I get these alerts on the Mac and PC. I’ve never received these alerts before 2.9.0. Continue reading
I thought that by simply adding “user-scalable=yes” to the meta tag it would enable my pictures to be pinch/zoom scalable. But such was not the case. Something more was needed, and iScroll4 supplied the missing functionality. What’s extra nice is that doesn’t need Jquery. Here are the simple steps I took to enable my pictures to have pinch/zoom. This was tested on a Nexus 7. Continue reading
Cordova includes a Splashscreen API so you can add a splash screen to your app, which consists of a still graphic image displaying before your app starts.
If you create your Android splash screen as a 9-patch image, then the image will resize proportionally when displayed in either portrait or landscape mode. Continue reading
If you want to link to an external site and make it easy for the user to return to your PhoneGap app, try the well-named inAppBrowser (IAB for short). Here are the simple steps to implement it into an already-working PhoneGap project for iOS and Android. Continue reading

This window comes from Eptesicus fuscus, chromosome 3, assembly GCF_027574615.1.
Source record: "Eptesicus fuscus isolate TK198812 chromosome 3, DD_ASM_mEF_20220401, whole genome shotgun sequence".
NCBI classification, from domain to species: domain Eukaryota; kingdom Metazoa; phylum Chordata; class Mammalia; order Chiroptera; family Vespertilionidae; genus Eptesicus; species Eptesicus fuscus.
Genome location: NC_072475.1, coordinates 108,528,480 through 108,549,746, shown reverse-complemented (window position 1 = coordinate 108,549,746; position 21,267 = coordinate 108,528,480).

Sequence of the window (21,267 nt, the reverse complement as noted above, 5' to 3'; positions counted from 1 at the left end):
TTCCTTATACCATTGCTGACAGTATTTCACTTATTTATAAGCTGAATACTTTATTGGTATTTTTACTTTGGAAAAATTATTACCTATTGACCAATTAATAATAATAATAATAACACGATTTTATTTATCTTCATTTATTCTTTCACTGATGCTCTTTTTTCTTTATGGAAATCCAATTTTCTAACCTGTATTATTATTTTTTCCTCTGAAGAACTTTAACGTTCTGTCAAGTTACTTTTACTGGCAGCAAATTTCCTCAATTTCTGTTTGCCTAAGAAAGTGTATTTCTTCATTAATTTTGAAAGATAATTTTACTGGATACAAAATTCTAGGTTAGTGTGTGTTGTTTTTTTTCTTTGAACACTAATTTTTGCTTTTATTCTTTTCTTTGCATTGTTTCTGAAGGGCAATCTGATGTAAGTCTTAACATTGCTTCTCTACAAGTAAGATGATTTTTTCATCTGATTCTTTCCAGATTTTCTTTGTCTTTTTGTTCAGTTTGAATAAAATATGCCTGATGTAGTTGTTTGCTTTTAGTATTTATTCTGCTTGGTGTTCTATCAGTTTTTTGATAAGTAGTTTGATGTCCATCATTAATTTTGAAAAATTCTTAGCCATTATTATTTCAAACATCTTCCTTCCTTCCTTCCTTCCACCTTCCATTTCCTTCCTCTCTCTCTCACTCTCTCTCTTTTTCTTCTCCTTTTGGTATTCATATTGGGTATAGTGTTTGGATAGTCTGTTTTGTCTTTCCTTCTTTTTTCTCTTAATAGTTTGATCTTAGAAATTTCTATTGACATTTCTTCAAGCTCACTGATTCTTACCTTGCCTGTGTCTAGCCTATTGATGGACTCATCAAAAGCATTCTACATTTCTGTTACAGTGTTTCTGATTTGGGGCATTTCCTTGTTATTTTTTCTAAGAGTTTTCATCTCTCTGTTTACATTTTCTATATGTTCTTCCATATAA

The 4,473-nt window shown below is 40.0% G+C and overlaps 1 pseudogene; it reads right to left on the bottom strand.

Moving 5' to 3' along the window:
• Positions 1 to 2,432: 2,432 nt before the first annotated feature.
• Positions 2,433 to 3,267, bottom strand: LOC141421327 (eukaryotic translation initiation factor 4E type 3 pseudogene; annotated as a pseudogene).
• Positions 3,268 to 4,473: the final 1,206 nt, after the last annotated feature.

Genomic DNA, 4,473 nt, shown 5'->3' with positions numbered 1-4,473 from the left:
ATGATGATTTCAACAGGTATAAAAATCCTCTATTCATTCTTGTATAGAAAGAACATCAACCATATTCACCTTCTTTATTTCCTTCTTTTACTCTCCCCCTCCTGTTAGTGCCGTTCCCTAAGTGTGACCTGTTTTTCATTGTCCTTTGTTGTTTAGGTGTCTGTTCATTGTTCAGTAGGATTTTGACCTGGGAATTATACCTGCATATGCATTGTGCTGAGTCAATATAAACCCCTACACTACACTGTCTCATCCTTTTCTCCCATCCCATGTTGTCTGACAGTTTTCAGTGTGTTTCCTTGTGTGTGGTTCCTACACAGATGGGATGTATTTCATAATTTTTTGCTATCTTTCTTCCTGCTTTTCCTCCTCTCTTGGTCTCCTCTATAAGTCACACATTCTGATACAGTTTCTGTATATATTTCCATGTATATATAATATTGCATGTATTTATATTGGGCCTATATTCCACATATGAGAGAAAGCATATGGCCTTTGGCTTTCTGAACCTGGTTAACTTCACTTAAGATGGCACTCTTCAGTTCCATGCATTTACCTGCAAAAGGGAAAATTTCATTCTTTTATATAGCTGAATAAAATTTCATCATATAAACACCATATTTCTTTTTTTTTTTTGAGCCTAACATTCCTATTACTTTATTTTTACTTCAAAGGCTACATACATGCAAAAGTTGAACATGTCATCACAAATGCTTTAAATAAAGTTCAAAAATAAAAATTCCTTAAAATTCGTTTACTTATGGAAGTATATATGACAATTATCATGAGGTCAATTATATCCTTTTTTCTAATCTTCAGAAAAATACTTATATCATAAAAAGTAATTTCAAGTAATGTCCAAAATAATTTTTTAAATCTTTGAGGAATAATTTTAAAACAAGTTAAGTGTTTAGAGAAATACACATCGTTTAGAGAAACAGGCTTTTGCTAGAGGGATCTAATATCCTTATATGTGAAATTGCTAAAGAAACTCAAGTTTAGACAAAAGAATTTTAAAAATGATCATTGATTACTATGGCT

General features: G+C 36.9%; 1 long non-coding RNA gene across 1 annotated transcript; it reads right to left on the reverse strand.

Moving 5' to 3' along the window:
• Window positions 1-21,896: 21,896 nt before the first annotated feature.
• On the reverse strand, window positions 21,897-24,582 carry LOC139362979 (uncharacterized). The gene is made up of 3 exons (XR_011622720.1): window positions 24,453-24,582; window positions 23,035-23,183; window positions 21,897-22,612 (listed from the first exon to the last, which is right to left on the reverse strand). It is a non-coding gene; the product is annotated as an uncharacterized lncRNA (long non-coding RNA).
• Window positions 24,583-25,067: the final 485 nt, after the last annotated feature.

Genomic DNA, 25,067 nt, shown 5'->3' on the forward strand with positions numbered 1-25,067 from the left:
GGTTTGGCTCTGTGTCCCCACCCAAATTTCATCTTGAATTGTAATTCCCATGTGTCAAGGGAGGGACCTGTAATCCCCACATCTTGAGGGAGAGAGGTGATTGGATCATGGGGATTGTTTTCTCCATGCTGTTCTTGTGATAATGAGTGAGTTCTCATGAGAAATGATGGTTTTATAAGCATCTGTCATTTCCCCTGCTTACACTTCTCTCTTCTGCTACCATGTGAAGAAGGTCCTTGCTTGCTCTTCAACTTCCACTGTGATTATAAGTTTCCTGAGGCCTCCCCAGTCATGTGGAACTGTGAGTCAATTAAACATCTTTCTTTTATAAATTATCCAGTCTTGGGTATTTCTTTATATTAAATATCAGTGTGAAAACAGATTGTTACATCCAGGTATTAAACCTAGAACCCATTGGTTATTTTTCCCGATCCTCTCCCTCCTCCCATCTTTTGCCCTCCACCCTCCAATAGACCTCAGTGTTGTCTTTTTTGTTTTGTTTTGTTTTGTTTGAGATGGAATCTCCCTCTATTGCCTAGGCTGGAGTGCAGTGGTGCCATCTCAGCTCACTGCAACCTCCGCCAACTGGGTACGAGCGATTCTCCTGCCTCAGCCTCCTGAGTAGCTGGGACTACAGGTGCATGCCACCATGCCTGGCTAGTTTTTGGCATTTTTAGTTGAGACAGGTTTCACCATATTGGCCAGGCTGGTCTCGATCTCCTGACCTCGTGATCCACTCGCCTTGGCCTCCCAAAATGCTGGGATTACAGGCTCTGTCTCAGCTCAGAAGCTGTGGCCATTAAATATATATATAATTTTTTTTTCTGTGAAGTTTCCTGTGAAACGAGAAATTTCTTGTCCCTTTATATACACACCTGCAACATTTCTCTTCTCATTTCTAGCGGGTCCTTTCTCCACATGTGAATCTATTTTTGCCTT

One of the checks you should make before creating your apk file for testing or uploading to an Android-based app store is the Run Lint command in Eclipse. This is found when you right-click on your project name in the Project Explorer, and select Android Tools > Run Lint…
The Lint Warnings view will show various performance, correctness, security, and other Android-environment-specific problems that may give rise to your app not loading or working in your device. (You would not use Lint to check for the validity of your HTML; you would use Validate for that.) Continue reading
I already have the major software installed on my Windows machine from my last Eclipse build, detailed in https://iphonedevlog.wordpress.com/2012/11/20/building-a-phonegap-android-app-on-windows-cordova-2-2-0-with-eclipse/. If this is your first time with Eclipse and PhoneGap, follow the link above and pay careful attention to the following setup sections:
Install Eclipse Juno IDE
Install Java JDK
Install the Android SDK
Android SDK Manager
Set up your PATH environment variables
The steps following will take up where these left off.